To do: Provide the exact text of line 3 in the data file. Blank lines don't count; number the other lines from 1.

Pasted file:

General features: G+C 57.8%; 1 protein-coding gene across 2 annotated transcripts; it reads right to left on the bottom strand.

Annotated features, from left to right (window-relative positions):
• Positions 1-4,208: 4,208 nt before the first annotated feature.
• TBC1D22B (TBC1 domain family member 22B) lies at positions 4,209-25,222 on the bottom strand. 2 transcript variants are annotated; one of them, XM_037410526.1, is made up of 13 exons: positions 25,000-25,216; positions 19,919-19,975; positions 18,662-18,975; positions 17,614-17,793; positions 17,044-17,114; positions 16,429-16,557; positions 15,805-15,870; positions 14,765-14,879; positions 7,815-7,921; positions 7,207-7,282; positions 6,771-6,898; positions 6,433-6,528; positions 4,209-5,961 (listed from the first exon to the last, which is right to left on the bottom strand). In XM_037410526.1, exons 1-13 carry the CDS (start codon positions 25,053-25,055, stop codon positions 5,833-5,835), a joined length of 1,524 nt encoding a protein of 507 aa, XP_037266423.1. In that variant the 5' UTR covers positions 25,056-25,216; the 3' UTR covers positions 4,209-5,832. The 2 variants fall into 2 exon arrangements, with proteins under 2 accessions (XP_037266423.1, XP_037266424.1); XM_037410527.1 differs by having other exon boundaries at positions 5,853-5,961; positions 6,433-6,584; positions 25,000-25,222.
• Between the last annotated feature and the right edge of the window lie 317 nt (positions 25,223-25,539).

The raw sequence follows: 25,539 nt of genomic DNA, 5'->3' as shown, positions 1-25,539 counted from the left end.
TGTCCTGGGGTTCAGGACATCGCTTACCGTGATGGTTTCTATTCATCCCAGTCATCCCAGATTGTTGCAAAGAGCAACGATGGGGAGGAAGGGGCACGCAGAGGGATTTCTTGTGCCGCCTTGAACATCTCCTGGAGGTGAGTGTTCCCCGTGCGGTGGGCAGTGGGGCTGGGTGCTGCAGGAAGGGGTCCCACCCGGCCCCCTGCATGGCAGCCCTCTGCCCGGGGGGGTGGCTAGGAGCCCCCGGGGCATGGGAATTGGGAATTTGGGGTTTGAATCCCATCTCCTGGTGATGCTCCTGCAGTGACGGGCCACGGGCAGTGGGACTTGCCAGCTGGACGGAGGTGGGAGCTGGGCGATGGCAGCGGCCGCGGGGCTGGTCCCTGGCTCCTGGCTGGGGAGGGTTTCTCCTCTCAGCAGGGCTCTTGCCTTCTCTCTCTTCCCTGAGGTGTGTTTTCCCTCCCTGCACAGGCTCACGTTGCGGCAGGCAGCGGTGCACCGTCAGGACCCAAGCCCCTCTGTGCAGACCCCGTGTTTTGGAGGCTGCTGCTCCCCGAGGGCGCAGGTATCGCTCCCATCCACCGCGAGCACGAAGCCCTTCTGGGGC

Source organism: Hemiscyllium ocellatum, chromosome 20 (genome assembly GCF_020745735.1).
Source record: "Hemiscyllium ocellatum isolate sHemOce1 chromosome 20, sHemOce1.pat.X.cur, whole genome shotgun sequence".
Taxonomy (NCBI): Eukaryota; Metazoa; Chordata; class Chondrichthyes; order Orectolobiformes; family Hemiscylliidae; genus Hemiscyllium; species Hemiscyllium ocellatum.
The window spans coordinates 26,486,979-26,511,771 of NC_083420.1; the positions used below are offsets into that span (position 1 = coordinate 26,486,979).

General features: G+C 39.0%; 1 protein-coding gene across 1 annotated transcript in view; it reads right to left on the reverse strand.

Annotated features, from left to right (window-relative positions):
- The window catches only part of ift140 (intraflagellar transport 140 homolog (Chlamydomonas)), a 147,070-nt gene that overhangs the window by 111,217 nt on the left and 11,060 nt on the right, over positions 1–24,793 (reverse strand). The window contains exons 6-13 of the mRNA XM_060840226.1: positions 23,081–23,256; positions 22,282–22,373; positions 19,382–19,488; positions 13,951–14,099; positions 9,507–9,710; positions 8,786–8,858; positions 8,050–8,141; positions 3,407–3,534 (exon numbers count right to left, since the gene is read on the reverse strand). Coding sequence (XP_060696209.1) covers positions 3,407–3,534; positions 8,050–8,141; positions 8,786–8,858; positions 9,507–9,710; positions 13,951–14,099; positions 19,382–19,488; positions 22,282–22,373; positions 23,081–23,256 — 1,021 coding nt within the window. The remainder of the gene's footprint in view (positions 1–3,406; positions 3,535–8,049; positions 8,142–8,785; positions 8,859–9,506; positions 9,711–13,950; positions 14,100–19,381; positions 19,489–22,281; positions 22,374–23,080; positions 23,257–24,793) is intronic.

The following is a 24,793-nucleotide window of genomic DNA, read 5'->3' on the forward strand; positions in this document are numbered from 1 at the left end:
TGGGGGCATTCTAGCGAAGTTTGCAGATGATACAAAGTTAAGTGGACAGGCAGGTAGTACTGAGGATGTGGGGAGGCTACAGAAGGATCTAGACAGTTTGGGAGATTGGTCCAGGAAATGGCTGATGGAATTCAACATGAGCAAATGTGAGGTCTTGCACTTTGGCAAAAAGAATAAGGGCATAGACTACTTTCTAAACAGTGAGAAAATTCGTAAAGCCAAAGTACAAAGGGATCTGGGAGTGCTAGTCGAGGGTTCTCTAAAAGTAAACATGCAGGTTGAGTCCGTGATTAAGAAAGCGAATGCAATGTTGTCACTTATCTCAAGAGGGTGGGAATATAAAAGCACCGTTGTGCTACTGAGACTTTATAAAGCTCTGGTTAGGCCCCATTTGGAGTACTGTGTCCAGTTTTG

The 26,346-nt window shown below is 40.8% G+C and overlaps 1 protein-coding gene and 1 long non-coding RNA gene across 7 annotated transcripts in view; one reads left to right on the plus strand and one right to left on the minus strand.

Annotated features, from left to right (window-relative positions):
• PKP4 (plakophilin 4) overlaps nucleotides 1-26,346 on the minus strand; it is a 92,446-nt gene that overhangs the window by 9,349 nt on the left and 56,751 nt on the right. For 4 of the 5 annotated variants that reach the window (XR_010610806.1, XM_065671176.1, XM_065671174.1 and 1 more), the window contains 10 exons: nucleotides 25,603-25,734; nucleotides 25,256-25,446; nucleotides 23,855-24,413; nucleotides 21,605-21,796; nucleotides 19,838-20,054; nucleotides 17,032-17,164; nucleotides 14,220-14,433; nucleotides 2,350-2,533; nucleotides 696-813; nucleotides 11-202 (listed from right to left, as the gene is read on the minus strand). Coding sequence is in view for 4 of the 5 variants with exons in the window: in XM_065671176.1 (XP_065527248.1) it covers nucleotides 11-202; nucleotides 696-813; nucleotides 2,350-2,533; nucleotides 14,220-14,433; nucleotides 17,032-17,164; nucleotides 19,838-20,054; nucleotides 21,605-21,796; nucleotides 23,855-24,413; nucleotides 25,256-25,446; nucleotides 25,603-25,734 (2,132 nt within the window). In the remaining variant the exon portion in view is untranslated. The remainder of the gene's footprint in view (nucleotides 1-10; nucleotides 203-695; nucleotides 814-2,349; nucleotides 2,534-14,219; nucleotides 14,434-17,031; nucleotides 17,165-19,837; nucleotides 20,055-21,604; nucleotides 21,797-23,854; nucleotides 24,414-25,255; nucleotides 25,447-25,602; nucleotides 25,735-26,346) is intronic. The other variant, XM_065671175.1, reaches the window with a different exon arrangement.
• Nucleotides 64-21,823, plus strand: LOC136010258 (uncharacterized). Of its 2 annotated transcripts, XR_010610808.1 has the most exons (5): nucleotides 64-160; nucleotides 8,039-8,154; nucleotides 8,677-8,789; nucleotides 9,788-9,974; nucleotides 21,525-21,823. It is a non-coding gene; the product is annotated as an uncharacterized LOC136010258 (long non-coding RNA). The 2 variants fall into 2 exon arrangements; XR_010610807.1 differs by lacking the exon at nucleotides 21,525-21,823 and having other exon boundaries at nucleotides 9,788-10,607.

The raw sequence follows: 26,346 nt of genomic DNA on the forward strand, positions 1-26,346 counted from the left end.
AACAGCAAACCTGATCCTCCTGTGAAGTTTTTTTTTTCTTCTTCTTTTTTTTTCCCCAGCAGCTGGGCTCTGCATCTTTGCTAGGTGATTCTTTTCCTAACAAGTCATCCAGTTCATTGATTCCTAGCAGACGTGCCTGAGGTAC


• Positions 1-4,208: 4,208 nt before the first annotated feature.